By Staff | July 18, 2006 | Last updated on July 18, 2006
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(July 18, 2006) IFIC has announced that it will sponsor a new category in the Canadian Investment Awards that recognizes excellence in investor education.

The award will be given to an investment fund manager, dealer or integrated firm that has produced an exceptional educational initiative aimed at investors. The five person judging panel includes securities lawyer and industry commentator Glorianne Stromberg, investor educator Terri Williams and Gary Rabbior, president of the Canadian Federation for Economic Education.

“We believe that providing investors with understandable, relevant, accurate and accessible education is essential to informed investment choices, says Joanne De Laurentiis, IFIC’s president and CEO.

Entries can be submitted to the CIA website at between August 1 and October 16, 2006. The award will be presented on November 30 at the 12th Annual Canadian Investment Awards Gala.

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Institutional investor confidence slips

(July 18, 2006) The latest investor confidence numbers reported by State Street Global Markets shows confidence among North American and European institutional investors declining while confidence among Asian managers rose slightly during the month of June.

Overall, the State Street Investor Confidence Index that measures investor confidence on a quantitative basis by analyzing actual buying and selling patterns, shows confidence slipped 6.2 points during the month. The index is based on financial theory that assigns meaning to chances in investor risk sentiment, or the willingness of investors to hold proportionally more or less of their portfolio in equities.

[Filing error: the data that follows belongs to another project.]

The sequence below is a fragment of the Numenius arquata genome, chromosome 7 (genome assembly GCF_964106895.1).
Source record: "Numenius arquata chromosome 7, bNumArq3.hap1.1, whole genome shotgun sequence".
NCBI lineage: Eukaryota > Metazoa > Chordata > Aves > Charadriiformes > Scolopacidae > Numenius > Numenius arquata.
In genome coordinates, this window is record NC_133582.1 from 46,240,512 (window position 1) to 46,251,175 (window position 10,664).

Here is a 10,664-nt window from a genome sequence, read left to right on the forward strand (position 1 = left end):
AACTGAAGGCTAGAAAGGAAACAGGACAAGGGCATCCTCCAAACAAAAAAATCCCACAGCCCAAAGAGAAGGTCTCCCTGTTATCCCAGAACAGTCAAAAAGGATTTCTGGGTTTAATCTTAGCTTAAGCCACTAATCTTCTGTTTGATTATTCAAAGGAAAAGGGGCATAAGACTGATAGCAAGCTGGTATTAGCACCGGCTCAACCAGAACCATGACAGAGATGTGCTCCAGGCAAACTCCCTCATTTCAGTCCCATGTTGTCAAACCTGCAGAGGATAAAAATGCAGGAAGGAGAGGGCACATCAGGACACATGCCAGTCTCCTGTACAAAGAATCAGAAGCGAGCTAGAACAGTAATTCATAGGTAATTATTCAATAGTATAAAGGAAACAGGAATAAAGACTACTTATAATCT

“Over the last several months, investor confidence has rebounded off new lows set early in the year, but this is a long way from saying that confidence is strong,” says State Street’s research partner, Harvard processor, Ken Froot. “Professional investors seem to have taken the opportunity in the last month, as markets became relatively less turbulent, to take risk away from their portfolios. The selling has not been dramatic, but it is a reminded that an improvement in sentiment alone is unlikely to reverse the decline in equity prices we have seen this year.”

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First child benefit cheques to be mailed this month

(July 18, 2006) The federal government’s initial batch of Universal Child Care Benefit cheques are currently being printed, and will likely be received by eligible families before the end of July, according to Human Resources and Social Development Minister Diane Finley.

Under a plan announced in the federal budget, families will receive $100 per month for each child under the age of six.

Critics have complained that the amounts involved are much too small to cover child care expenses, but members of parliament say it’s simply a matter of giving Canadians more choice.

“When it comes to child care, the best role for the government is to trust parents and let them choose what’s right for their children,” says Halton MP Garth Turner. “Families in Ontario will be able to use the Universal Child Care Benefit to help their children as they see fit.”

More than 90% of Canadian parents who are already registered for the Canada Child Tax Benefit will automatically receive the cheques. Parents who register after July 2006 will be eligible to receive retroactive payments for up to 11 months.

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The staff of have been covering news for financial advisors since 1998.